50 years after 1965 war, veterans still rue territory returned to Pakistan

New Delhi, Aug 30 (IANS) Fifty years after India and Pakistan engaged in a full-scale war, the return to Pakistan of territory captured by the soldiers still rankles the veterans of the 1965 conflict.

Even as they relate tales of bravery and unimaginable courage, the veterans, who now have the non-implementation of the One Rank One Pension (OROP) scheme to add to their disappointments with the country’s political leadership, question why the captured territory was given back.

One such veteran is Wing Commander K.S. Parihar (retd) of the Indian Air Force, who was all of 21 years when the war broke out and was also trained as a para commando because it was his job to airdrop these elite troops behind enemy lines.

“Pakistan thought a humble man like (then Indian prime minister) Lal Bahadur Shastri would not be able to take a stand against them…(Pakistani president) Field Marshal Ayub Khan was six foot tall. They had the latest arms and equipment dumped by America, but they forgot the Indian soldier fought for the love of his motherland,” Parihar told IANS.

“Our soldiers gave their blood, and all the land we captured was returned to Pakistan… we feel angry about it,” the veteran added.

Col V.S. Oberoi (retd), who is a veteran of not just the 1965 war but also of the 1962 and 1971 wars, was posted in the Samba sector of Jammu and Kashmir and was a part of the armoured corps that rolled into Pakistan and captured a key railway station, Alhar, that connected Sialkot to Rawalpindi.

“We crossed the border and we kept going for 16 days before the ceasefire was declared. In that period, we captured the Alhar railway station, cutting off Rawalpindi and Sialkot,” Oberoi said.

The veteran said the army collected a number of items as souvenirs, including the station master’s cash box, tickets and the station’s signboard.

“However, all that area was given back to Pakistan… We still feel angry about it,” he said. “Even the (strategic) Haji Pir pass (which reduces the distance from Jammu to Srinagar by over 200 km) was given back,” he lamented.

The commemoration of the 1965 war started on August 28 to mark the day when the Haji Pir pass was captured.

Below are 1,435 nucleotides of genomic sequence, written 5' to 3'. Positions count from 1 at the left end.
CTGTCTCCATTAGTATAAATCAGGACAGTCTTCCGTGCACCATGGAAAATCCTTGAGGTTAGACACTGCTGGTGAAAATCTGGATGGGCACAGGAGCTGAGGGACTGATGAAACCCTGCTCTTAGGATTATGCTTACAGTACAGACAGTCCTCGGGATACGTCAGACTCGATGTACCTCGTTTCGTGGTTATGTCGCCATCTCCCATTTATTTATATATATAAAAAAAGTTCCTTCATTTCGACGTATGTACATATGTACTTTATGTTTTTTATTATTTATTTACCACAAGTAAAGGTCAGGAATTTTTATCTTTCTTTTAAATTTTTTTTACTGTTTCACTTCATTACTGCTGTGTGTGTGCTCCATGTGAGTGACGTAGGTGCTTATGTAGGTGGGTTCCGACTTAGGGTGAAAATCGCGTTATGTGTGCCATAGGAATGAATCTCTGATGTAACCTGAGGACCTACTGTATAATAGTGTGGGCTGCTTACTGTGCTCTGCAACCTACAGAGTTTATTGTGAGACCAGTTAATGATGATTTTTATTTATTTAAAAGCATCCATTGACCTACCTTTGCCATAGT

The return of Haji Pir to Pakistan through the Tashkent agreement has for long been seen by a section of experts as a mistake on the Indian side.

Another tale is that of Lance Naik Sadananda (retd).

In a dramatic operation, Sadananda, who was 25/26-year-old at the time, along with other soldiers, blew a bridge over the Satluj river that was under the control of the Pakistanis.

“The bridge was over the Satluj and in Pakistan’s control. We were given the task of blowing it up so that Pakistanis could not cross over to our side,” Sadananda said.

For about 1.5-2 km the Lance Naik crawled to the bridge, avoiding enemy fire, with explosives filled in his backpack and pouches.

“There was a railway line under the bridge, we climbed up the bridge using ropes, put the explosives in place…and blew the bridge up,” the veteran said.

“But when the territory was given back to Pakistan, the soldier in me was hurt,” he added.

Equally exciting is the story of Lt. Gen. Ashok Agarwal (retd) who was defending Srinagar airport against the enemy.

“Enemy aircraft would fly above us, but our soldiers were brave. They were fearless, they would train their guns at the enemy aircraft,” Agarwal said.

All that the soldiers had were radars to track the enemy aircraft and L-60 guns to shoot them down.

“We never gave up, we did not fear for our lives,” he added, pride glittering in his eyes.

Nearly 3,000 soldiers, sailors and airmen were martyred in the war, which lasted 17 days.

The war ended with India capturing around 1,920 sq km of Pakistani territory, while India had lost around 560 sq km of land.

The Tashkent Declaration was signed on January 10, 1966, between India and Pakistan. This saw both the countries return to the pre-conflict positions by returning the territory they had captured.

The veterans, however, add that their war at present was for getting OROP.

“If the government honours its promise that will be true respect for us,” Agarwal said.

The programmes lined up for the commemoration from August 28 to September 26 include honouring of veterans – but they say they will boycott this.

“We will not attend any government function if our demands are not met,” Parihar added.

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